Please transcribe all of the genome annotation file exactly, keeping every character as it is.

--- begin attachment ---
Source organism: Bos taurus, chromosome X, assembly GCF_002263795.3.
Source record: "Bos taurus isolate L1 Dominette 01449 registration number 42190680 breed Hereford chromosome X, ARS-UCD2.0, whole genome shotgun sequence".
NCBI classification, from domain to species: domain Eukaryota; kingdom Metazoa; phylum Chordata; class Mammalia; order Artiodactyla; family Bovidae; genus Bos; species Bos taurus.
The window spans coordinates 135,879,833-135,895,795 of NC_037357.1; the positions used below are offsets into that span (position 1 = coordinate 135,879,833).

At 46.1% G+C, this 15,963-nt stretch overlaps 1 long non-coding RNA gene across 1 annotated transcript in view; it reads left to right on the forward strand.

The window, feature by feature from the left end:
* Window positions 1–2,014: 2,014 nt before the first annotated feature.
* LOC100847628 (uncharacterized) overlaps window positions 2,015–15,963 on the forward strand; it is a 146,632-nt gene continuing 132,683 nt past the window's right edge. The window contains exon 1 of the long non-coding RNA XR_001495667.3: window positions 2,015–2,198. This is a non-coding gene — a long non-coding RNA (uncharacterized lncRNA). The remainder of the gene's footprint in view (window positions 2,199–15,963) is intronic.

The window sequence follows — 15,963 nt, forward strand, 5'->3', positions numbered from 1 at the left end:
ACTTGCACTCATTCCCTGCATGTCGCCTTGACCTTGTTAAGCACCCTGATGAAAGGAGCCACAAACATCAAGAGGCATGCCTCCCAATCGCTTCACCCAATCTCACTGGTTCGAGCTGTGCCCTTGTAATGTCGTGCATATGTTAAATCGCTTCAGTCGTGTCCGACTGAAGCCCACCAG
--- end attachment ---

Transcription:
Source organism: Bos taurus, chromosome X, assembly GCF_002263795.3.
Source record: "Bos taurus isolate L1 Dominette 01449 registration number 42190680 breed Hereford chromosome X, ARS-UCD2.0, whole genome shotgun sequence".
NCBI classification, from domain to species: domain Eukaryota; kingdom Metazoa; phylum Chordata; class Mammalia; order Artiodactyla; family Bovidae; genus Bos; species Bos taurus.
The window spans coordinates 135,879,833-135,895,795 of NC_037357.1; the positions used below are offsets into that span (position 1 = coordinate 135,879,833).

At 46.1% G+C, this 15,963-nt stretch overlaps 1 long non-coding RNA gene across 1 annotated transcript in view; it reads left to right on the forward strand.

The window, feature by feature from the left end:
* Window positions 1–2,014: 2,014 nt before the first annotated feature.
* LOC100847628 (uncharacterized) overlaps window positions 2,015–15,963 on the forward strand; it is a 146,632-nt gene continuing 132,683 nt past the window's right edge. The window contains exon 1 of the long non-coding RNA XR_001495667.3: window positions 2,015–2,198. This is a non-coding gene — a long non-coding RNA (uncharacterized lncRNA). The remainder of the gene's footprint in view (window positions 2,199–15,963) is intronic.

The window sequence follows — 15,963 nt, forward strand, 5'->3', positions numbered from 1 at the left end:
ACTTGCACTCATTCCCTGCATGTCGCCTTGACCTTGTTAAGCACCCTGATGAAAGGAGCCACAAACATCAAGAGGCATGCCTCCCAATCGCTTCACCCAATCTCACTGGTTCGAGCTGTGCCCTTGTAATGTCGTGCATATGTTAAATCGCTTCAGTCGTGTCCGACTGAAGCCCACCAG